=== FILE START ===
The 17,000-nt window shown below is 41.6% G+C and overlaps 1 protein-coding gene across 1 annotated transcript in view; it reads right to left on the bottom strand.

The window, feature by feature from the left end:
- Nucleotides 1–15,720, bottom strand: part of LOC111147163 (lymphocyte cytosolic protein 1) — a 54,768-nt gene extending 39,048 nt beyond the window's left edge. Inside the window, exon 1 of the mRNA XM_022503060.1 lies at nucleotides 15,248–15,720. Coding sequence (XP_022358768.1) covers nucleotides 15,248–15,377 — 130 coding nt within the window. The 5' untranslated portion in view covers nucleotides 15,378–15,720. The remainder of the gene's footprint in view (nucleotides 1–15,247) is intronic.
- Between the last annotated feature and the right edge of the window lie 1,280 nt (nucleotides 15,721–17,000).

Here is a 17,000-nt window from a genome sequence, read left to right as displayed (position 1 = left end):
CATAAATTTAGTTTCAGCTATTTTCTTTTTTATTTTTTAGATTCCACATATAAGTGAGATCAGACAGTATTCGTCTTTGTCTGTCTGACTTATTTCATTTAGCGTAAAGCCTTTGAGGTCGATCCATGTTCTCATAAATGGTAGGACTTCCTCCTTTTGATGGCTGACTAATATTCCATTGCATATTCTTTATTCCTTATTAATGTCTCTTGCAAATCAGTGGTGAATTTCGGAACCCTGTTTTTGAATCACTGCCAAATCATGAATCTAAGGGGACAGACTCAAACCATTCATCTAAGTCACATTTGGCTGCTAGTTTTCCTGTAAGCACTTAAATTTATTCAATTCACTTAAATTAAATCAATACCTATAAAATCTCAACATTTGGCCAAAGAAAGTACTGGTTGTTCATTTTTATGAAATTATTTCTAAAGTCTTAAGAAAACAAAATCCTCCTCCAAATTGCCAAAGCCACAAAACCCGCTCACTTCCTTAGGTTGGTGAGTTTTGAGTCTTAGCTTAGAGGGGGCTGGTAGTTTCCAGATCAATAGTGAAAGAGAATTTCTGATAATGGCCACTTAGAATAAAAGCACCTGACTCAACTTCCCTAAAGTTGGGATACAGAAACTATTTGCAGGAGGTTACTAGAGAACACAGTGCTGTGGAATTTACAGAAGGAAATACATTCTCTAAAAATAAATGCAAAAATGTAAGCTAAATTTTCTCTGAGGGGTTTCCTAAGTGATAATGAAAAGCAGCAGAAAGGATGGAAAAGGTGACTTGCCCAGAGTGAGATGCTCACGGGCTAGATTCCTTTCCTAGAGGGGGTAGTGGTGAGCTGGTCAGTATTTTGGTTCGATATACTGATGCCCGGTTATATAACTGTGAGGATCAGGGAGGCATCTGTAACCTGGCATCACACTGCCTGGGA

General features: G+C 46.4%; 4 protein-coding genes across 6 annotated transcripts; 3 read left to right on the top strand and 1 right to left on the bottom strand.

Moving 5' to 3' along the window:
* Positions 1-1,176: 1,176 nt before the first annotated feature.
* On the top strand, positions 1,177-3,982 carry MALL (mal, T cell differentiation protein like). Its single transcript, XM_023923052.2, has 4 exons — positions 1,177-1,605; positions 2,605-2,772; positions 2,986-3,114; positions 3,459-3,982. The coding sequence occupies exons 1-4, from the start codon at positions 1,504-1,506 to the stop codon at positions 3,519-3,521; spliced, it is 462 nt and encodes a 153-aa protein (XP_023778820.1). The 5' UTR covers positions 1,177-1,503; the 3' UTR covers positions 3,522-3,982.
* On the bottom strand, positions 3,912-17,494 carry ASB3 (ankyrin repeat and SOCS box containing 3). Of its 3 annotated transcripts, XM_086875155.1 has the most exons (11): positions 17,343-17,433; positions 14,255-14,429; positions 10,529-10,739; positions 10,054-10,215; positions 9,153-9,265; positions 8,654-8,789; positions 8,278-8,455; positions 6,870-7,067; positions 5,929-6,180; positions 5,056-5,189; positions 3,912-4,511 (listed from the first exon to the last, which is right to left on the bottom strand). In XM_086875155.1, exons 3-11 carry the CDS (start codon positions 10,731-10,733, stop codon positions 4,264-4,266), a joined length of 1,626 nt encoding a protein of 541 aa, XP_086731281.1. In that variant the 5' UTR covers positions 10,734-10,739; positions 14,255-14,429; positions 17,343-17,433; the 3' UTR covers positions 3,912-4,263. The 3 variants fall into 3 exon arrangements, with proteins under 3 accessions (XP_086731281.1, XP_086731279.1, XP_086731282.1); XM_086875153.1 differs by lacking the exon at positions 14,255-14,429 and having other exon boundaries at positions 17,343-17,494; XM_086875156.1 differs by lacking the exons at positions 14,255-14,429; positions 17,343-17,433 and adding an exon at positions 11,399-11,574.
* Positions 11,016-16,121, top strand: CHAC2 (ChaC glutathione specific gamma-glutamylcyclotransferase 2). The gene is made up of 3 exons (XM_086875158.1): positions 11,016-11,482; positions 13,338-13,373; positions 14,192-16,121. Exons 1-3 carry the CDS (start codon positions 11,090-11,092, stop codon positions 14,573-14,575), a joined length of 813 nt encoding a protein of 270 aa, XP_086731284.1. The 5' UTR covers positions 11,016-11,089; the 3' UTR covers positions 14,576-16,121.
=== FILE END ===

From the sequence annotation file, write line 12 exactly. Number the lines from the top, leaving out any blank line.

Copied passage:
* Positions 11,016-16,121, top strand: CHAC2 (ChaC glutathione specific gamma-glutamylcyclotransferase 2). The gene is made up of 3 exons (XM_086875158.1): positions 11,016-11,482; positions 13,338-13,373; positions 14,192-16,121. Exons 1-3 carry the CDS (start codon positions 11,090-11,092, stop codon positions 14,573-14,575), a joined length of 813 nt encoding a protein of 270 aa, XP_086731284.1. The 5' UTR covers positions 11,016-11,089; the 3' UTR covers positions 14,576-16,121.